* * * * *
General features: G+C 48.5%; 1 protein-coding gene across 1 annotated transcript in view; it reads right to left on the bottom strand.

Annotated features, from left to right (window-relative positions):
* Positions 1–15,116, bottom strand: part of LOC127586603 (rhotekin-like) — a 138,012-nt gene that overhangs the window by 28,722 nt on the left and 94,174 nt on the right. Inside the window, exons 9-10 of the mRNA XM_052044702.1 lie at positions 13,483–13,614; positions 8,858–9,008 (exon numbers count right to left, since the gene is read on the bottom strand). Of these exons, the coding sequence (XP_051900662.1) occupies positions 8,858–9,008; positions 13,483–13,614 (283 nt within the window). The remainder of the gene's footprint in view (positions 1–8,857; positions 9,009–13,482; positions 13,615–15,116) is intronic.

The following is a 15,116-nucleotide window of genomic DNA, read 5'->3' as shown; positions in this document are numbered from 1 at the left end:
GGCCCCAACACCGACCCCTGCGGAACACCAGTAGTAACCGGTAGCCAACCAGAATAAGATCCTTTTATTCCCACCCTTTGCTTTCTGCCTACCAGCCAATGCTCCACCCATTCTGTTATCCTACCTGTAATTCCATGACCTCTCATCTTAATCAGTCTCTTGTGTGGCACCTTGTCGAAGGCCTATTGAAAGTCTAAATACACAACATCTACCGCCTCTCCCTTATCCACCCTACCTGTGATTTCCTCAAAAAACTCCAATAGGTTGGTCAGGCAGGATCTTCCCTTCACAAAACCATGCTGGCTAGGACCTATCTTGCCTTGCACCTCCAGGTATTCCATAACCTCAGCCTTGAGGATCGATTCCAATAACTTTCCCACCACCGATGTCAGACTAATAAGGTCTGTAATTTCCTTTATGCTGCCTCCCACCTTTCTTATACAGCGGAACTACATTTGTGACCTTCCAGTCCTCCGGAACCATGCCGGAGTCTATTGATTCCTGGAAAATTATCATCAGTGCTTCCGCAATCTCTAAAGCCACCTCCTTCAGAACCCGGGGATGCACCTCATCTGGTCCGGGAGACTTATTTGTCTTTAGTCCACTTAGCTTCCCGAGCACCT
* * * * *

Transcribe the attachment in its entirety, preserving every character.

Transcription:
General features: G+C 48.5%; 1 protein-coding gene across 1 annotated transcript in view; it reads right to left on the bottom strand.

Annotated features, from left to right (window-relative positions):
* Positions 1–15,116, bottom strand: part of LOC127586603 (rhotekin-like) — a 138,012-nt gene that overhangs the window by 28,722 nt on the left and 94,174 nt on the right. Inside the window, exons 9-10 of the mRNA XM_052044702.1 lie at positions 13,483–13,614; positions 8,858–9,008 (exon numbers count right to left, since the gene is read on the bottom strand). Of these exons, the coding sequence (XP_051900662.1) occupies positions 8,858–9,008; positions 13,483–13,614 (283 nt within the window). The remainder of the gene's footprint in view (positions 1–8,857; positions 9,009–13,482; positions 13,615–15,116) is intronic.

The following is a 15,116-nucleotide window of genomic DNA, read 5'->3' as shown; positions in this document are numbered from 1 at the left end:
GGCCCCAACACCGACCCCTGCGGAACACCAGTAGTAACCGGTAGCCAACCAGAATAAGATCCTTTTATTCCCACCCTTTGCTTTCTGCCTACCAGCCAATGCTCCACCCATTCTGTTATCCTACCTGTAATTCCATGACCTCTCATCTTAATCAGTCTCTTGTGTGGCACCTTGTCGAAGGCCTATTGAAAGTCTAAATACACAACATCTACCGCCTCTCCCTTATCCACCCTACCTGTGATTTCCTCAAAAAACTCCAATAGGTTGGTCAGGCAGGATCTTCCCTTCACAAAACCATGCTGGCTAGGACCTATCTTGCCTTGCACCTCCAGGTATTCCATAACCTCAGCCTTGAGGATCGATTCCAATAACTTTCCCACCACCGATGTCAGACTAATAAGGTCTGTAATTTCCTTTATGCTGCCTCCCACCTTTCTTATACAGCGGAACTACATTTGTGACCTTCCAGTCCTCCGGAACCATGCCGGAGTCTATTGATTCCTGGAAAATTATCATCAGTGCTTCCGCAATCTCTAAAGCCACCTCCTTCAGAACCCGGGGATGCACCTCATCTGGTCCGGGAGACTTATTTGTCTTTAGTCCACTTAGCTTCCCGAGCACCT